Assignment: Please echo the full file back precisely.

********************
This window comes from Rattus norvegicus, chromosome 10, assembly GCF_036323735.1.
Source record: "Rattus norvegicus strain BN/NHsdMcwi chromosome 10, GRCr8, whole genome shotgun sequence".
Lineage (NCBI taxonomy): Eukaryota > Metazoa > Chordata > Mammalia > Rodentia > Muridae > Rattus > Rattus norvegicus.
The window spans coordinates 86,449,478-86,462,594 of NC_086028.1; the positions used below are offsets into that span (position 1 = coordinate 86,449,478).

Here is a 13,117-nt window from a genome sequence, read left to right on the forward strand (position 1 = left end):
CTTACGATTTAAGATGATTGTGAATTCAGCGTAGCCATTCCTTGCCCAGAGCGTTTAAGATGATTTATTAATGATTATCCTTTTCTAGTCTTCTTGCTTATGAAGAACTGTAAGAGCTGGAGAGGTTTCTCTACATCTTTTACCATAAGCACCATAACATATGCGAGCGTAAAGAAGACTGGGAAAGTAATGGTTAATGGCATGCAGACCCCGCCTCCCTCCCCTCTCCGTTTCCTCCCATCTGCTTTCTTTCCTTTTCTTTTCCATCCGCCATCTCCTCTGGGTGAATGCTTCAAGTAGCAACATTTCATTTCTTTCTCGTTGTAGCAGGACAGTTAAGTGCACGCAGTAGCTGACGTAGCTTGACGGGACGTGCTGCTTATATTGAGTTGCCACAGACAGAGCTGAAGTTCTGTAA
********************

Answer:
This window comes from Rattus norvegicus, chromosome 10, assembly GCF_036323735.1.
Source record: "Rattus norvegicus strain BN/NHsdMcwi chromosome 10, GRCr8, whole genome shotgun sequence".
Lineage (NCBI taxonomy): Eukaryota > Metazoa > Chordata > Mammalia > Rodentia > Muridae > Rattus > Rattus norvegicus.
The window spans coordinates 86,449,478-86,462,594 of NC_086028.1; the positions used below are offsets into that span (position 1 = coordinate 86,449,478).

Here is a 13,117-nt window from a genome sequence, read left to right on the forward strand (position 1 = left end):
CTTACGATTTAAGATGATTGTGAATTCAGCGTAGCCATTCCTTGCCCAGAGCGTTTAAGATGATTTATTAATGATTATCCTTTTCTAGTCTTCTTGCTTATGAAGAACTGTAAGAGCTGGAGAGGTTTCTCTACATCTTTTACCATAAGCACCATAACATATGCGAGCGTAAAGAAGACTGGGAAAGTAATGGTTAATGGCATGCAGACCCCGCCTCCCTCCCCTCTCCGTTTCCTCCCATCTGCTTTCTTTCCTTTTCTTTTCCATCCGCCATCTCCTCTGGGTGAATGCTTCAAGTAGCAACATTTCATTTCTTTCTCGTTGTAGCAGGACAGTTAAGTGCACGCAGTAGCTGACGTAGCTTGACGGGACGTGCTGCTTATATTGAGTTGCCACAGACAGAGCTGAAGTTCTGTAA